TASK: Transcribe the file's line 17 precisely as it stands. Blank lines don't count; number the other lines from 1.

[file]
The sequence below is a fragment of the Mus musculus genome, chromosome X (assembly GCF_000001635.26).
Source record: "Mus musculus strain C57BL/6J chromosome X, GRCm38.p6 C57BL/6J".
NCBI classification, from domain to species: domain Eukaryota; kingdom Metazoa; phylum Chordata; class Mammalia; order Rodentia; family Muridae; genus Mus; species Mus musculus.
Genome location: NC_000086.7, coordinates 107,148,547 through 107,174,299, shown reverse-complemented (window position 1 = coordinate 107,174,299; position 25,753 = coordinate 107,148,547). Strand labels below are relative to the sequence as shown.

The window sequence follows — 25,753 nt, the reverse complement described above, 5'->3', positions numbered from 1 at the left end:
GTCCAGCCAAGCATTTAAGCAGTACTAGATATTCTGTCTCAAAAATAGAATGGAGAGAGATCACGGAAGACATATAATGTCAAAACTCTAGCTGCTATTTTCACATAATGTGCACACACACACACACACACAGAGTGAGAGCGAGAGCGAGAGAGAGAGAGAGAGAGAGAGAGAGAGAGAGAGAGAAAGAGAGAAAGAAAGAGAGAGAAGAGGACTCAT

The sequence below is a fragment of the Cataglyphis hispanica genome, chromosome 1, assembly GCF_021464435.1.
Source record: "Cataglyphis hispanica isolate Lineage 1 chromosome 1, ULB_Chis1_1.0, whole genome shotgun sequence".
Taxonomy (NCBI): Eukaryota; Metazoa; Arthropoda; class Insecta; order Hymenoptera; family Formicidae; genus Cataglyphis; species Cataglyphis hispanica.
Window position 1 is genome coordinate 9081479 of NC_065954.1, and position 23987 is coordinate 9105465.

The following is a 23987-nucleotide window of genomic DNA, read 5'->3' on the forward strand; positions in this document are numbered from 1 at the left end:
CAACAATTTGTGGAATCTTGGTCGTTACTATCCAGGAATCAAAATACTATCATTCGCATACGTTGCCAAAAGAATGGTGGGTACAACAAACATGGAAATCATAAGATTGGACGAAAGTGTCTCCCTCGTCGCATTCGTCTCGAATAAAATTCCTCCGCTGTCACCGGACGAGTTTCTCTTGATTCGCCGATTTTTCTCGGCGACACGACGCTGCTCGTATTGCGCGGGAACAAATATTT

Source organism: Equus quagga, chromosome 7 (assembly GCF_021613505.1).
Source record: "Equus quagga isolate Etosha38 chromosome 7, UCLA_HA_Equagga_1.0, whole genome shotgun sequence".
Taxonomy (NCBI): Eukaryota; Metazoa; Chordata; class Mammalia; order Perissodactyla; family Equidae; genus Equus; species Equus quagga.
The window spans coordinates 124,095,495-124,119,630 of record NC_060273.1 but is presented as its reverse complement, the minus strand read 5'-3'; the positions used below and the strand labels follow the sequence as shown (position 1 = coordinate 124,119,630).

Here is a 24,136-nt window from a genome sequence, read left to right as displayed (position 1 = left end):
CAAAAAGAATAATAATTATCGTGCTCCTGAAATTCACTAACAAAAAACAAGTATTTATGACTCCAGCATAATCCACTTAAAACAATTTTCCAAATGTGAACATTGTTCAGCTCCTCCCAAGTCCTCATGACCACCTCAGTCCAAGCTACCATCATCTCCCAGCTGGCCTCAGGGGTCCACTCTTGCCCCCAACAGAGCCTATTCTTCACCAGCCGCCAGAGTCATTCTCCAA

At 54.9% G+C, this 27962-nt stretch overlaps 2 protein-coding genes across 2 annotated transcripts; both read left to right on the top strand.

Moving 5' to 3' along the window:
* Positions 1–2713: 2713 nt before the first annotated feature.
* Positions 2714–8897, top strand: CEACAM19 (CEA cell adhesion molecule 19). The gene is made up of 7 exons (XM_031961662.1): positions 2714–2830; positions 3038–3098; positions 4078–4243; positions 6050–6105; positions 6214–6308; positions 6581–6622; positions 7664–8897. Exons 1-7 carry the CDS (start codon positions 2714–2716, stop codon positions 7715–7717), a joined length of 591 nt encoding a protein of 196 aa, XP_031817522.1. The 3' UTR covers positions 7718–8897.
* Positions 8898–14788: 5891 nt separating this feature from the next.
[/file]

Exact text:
Here is a 24,136-nt window from a genome sequence, read left to right as displayed (position 1 = left end):